Copyright

Study of Sexual Discrimination in Psychology: Examples & Impact

Instructor: Clio Stearns

Clio has taught education courses at the college level and has a Ph.D. in curriculum and instruction.

Being discriminated against because of sexual orientation can have a major psychological impact, and it can be complex to understand. This lesson discusses the history, causes and effects of sexual discrimination on a psychological level.

Understanding Sexual Discrimination

As someone who identifies as a lesbian, Jan knows what it feels like to experience discrimination, or negative acts based on the prejudices of others. She knows that discrimination based on sexual orientation, or how a person identifies sexually and who they are attracted to, has happened in many different ways over the course of history.

Jan also knows that discrimination has had a profound effect on her psychological well-being at different times in her life, and as a new psychologist, she hopes to better understand this phenomena so that she can help others work through some of the difficulties she has faced.

History of Sexual Discrimination

Jan knows that there have been different sexual identities and ways of expressing them since the beginnings of human civilizations. She also understands that the history of sexual discrimination is culturally mediated. For instance, many scholars have shown that in Ancient Greece, homosexual relationships were not particularly frowned upon.

Similarly, in many Native American societies, people who expressed same-sex love were and are revered and seen as spiritually enriched. Most historians think of overt discrimination against gay and lesbian people as beginning most prominently in the colonial era and growing out of increasing desire for, and anxiety about, reproduction as a symbol of perpetuating empire.

However, it is also true that same-sex relationships have never been treated with the same seriousness and reverence as heterosexual relationships.

Jan discovers that the twentieth century saw a dramatic uptick in sexual discrimination, and much of the modern history she is more familiar with has to do with the activism of the 1960s and 70s that began a pushback against discriminatory laws and cultural constructs.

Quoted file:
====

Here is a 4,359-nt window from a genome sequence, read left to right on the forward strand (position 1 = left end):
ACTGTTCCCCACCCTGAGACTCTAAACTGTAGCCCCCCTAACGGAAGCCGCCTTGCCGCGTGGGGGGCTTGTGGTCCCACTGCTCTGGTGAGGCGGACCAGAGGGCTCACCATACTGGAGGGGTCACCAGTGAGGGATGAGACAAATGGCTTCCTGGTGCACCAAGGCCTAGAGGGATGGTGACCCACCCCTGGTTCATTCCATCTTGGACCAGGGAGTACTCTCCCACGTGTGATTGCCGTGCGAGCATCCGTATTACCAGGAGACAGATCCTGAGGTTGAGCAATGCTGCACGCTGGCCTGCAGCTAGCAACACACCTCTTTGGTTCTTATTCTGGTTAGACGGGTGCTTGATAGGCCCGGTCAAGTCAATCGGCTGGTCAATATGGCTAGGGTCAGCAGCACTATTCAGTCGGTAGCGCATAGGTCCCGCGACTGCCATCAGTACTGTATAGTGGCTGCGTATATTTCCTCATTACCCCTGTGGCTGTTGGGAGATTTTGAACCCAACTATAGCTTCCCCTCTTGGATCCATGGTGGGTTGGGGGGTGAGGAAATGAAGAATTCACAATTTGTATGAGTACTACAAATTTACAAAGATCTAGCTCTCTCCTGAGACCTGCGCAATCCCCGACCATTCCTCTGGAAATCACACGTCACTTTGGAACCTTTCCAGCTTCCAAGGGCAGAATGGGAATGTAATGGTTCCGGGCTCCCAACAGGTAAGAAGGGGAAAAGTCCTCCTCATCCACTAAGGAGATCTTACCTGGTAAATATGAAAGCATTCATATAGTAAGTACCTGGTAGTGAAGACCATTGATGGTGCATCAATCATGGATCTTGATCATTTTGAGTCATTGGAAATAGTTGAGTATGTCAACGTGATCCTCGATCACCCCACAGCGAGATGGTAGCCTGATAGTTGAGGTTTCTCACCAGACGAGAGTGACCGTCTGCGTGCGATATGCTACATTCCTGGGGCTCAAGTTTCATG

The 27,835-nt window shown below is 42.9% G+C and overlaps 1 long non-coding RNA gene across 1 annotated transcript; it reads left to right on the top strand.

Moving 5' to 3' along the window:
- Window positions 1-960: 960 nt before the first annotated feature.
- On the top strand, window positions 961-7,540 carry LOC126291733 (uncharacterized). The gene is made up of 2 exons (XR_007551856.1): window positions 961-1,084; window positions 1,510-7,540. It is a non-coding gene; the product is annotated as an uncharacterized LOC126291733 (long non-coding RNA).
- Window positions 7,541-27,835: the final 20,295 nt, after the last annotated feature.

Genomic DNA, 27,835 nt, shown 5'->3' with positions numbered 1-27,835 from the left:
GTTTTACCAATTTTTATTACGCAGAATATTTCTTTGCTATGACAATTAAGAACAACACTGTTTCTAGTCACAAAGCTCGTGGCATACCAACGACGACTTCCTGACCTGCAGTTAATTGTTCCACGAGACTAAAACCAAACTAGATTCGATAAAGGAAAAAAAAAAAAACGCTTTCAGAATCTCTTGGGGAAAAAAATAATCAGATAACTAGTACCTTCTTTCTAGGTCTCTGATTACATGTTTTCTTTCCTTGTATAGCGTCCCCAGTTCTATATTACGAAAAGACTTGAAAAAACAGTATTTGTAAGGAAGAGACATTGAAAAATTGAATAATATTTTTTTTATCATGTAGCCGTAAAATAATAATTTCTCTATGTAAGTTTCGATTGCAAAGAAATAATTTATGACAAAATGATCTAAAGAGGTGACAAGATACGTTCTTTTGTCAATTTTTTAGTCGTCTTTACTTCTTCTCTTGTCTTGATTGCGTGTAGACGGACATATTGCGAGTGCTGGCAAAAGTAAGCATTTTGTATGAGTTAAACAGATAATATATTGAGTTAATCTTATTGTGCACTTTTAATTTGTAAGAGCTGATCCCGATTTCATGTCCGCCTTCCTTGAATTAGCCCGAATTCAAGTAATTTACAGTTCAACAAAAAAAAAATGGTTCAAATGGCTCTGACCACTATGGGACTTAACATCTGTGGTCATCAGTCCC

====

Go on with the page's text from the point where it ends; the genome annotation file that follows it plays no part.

Today, Jan knows that the extent of sexual discrimination a person experiences depends significantly on culture, geography, and socioeconomic status, among other markers.

Psychological Causes

Jan wonders what in the field of psychology, or the study of the mind and how it works, can help account for sexual discrimination. She thinks about her own parents, who were initially very upset that she was a lesbian and said things that hurt her deeply. Jan can understand their discrimination in the following ways.

Fear

Many people are made anxious by difference in general and by sexual difference in particular, and this fear can lead to acts of discrimination.

Anxiety About Reproduction

Although we know that gay and lesbian people can in fact have and raise healthy children, many people experience a kneejerk psychological reaction that leads them to believe that homosexuality will circumvent the perpetuation of the species.

Cultural Messaging

Heteronormativity, or the sense that you are only normal if you follow a heterosexual developmental trajectory, is omnipresent in society, in books, movies and television. It's hard not to unconsciously take in these messages, which in turn can lead to discriminatory behavior.

Anxiety About Self

Jan has talked with many heterosexual people who have told her that sometimes they are attracted to people of the same sex, and this worries them. When a person is very anxious about their own sexual identity, they can project this anxiety onto others and act in discriminatory ways as an unconscious way of defending their own heterosexual identity.

To unlock this lesson you must be a Study.com Member.
Create your account

Register to view this lesson

Are you a student or a teacher?

Unlock Your Education

See for yourself why 30 million people use Study.com

Become a Study.com member and start learning now.
Become a Member  Back
What teachers are saying about Study.com
Try it risk-free for 30 days

Earning College Credit

Did you know… We have over 200 college courses that prepare you to earn credit by exam that is accepted by over 1,500 colleges and universities. You can test out of the first two years of college and save thousands off your degree. Anyone can earn credit-by-exam regardless of age or education level.

To learn more, visit our Earning Credit Page

Transferring credit to the school of your choice

Not sure what college you want to attend yet? Study.com has thousands of articles about every imaginable degree, area of study and career path that can help you find the school that's right for you.

Create an account to start this course today
Try it risk-free for 30 days!
Create an account
Support